Comcast is, in fact, doing nat detection and thwarting now?

Comcast is, in fact, doing nat detection and thwarting now?

Post by Russ Ega » Wed, 26 May 2004 10:47:20


Just got hooked up to comcast high-speed with a comcast-provided
motorola surfboard model SB5120.

I initially had a single computer hooked to a Linksys wrt54g
wireless/router. Worked fine.

Then I connected another computer to the network via wireless. Every
time I try to access any web page (from any browser) on the second
computer, I'm redirected to a comcast web page indicating I haven't
activated my account yet.

This is in Harford county MD. I just moved from Montgomery county MD,
about an hour south, and it worked there. My roommates and I had 5 or 6
computers behind the same wireless router, in varying combinations of
wireless clients and wired clients.

So am I just screwed? Is there something I can do to thwart the nat
detection? Has anyone else discovered this new development?
 
 
 

Comcast is, in fact, doing nat detection and thwarting now?

Post by f/f georg » Wed, 26 May 2004 11:03:12

On Mon, 24 May 2004 21:47:20 -0400, Russ Egan < XXXX@XXXXX.COM >


Are you using a router or just trying to connect straight to the cable
modem? I have a router here in Northern Va. and I have SEVERAL
computers connecting just fine behind my router.

 
 
 

Comcast is, in fact, doing nat detection and thwarting now?

Post by Russ Ega » Wed, 26 May 2004 12:32:31


The linksys box is a router, providing NAT for all my computers.

However, something even stranger has occurred. The second computer,
that was getting redirected to the comcast web page, was left on for a
couple hours. It was then able to access the internet normally. Bizarre.

Also, I should note that while the computer was getting redirectly, DNS
was working, and I could ping other internet addresses. I assume it was
only intercepting http, or port 80 traffic or something.
 
 
 

Comcast is, in fact, doing nat detection and thwarting now?

Post by Warre » Wed, 26 May 2004 15:03:08


Bizarre.
DNS
was


Unless they are sniffing packets, and unwrapping them far enough, they
can't even suspect NAT. And even if they unwrap them far enough to see
there was some NAT going on, there is still no way they could even guess
at the number of machines behind the NAT without long-term analysis. And
then it would just be a guess. There is absolutely no way they could
instantly know that you've plugged in a second computer behind a NAT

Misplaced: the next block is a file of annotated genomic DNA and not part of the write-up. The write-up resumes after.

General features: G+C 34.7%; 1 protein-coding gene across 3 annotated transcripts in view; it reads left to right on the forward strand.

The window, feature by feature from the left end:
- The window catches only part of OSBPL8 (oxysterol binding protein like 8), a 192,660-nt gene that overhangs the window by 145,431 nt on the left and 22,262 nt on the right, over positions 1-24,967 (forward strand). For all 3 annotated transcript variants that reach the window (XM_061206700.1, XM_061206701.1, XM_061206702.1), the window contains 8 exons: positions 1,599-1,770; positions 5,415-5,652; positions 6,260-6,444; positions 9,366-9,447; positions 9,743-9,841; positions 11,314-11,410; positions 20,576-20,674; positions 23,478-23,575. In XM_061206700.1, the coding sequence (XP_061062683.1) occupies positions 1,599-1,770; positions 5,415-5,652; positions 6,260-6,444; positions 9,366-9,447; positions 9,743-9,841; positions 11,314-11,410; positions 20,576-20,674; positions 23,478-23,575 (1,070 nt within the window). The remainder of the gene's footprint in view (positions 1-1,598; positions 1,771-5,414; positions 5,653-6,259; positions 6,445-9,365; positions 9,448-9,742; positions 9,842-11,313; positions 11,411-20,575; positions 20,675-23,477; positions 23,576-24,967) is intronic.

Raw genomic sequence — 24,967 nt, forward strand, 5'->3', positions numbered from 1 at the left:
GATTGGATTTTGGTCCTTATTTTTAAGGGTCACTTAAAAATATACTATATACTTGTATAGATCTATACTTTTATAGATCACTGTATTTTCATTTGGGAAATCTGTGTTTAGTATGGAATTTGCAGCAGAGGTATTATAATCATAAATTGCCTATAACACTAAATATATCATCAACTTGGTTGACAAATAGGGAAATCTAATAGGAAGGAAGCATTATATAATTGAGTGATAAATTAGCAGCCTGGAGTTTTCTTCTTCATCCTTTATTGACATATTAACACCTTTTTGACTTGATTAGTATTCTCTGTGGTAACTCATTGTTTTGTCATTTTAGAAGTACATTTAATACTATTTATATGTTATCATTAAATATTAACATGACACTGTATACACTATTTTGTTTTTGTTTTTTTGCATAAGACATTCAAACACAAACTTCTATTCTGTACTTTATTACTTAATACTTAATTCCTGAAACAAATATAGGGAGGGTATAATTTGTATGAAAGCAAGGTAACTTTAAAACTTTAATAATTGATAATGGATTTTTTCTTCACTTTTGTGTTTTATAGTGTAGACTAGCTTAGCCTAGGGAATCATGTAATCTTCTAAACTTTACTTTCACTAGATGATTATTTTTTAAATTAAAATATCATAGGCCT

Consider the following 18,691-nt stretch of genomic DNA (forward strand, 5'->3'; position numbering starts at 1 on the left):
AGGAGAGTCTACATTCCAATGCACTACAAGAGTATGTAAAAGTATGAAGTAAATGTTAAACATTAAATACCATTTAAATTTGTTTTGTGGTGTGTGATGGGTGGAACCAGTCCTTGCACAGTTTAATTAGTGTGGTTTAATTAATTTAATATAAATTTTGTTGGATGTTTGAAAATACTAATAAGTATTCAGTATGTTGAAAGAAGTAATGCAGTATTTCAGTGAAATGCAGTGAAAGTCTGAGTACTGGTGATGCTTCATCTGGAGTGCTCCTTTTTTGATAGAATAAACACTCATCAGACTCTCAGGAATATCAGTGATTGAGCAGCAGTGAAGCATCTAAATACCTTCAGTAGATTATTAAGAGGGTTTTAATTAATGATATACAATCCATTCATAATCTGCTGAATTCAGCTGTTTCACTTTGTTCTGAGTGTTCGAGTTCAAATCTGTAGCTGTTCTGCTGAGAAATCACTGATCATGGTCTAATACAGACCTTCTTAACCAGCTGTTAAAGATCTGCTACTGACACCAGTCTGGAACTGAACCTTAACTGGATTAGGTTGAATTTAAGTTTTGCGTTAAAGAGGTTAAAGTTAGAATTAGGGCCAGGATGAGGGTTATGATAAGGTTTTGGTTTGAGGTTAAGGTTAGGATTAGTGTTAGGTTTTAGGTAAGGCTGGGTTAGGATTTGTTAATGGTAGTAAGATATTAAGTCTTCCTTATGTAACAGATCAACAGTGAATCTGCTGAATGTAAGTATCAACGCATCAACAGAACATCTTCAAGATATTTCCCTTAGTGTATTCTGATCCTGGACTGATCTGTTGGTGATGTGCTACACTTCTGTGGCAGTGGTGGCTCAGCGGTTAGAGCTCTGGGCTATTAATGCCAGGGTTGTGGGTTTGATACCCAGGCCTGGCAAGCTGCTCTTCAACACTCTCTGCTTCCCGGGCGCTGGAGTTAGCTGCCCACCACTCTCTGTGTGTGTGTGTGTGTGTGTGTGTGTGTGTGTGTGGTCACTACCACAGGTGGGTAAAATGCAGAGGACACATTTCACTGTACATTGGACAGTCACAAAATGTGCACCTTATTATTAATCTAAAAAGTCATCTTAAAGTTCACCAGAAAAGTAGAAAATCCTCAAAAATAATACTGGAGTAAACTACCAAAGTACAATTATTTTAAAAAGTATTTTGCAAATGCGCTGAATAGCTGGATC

box. And even once they get to the point that they suspect multiple
computers, and they do enough packet-sniffing to play circus geek and
guess at how many computers may be behind the NAT box, they're not going
to be able to intercept the traffic from one computer, and not another.

Logical explanation for what did happen? Your router was in bridging
mode. At some point you probably reset the router, and it went into
gateway mode.

And of course you would be able to ping any address and get a response.
You were pinging the Comcast registration server. Ping was being
redirected just the same as your browser was being redirected.

Pretty simple. But it looks like paranoia has taken another victim.

--
Warren H.

==========
Disclaimer: My views reflect those of myself, and not my
employer, my friends, nor (as she often tells me) my wife.
Any resemblance to the views of anybody living or dead is
coincidental. No animals were hurt in the writing of this
response -- unless you count my dog who desperately wants
to go outside now.
Blatant Plug: Spend your Amazon gift certificates here:
http://www.yqcomputer.com/
 
 
 

Comcast is, in fact, doing nat detection and thwarting now?

Post by Jbob » Thu, 27 May 2004 05:55:36


I really don't think they care but just in case you can use MAC address
cloning if your router supports ths option. They sometimes can tell what
devices the modems are hooked to by the MAC address.
 
 
 

Comcast is, in fact, doing nat detection and thwarting now?

Post by no one in » Sat, 29 May 2004 01:33:13


address
what

More to the point, the modems in the old pre-DOCSIS days were often
set to accept the traffic of many MAC addresses but now the new security
policies are allowing only as many MAC addresses as you are paying for
IPs for. Set all to the same MAC in the router, easiest to use the MAC
of the Ethernet card of the first PC, and that takes care of that
problem.
-Wayd Wolf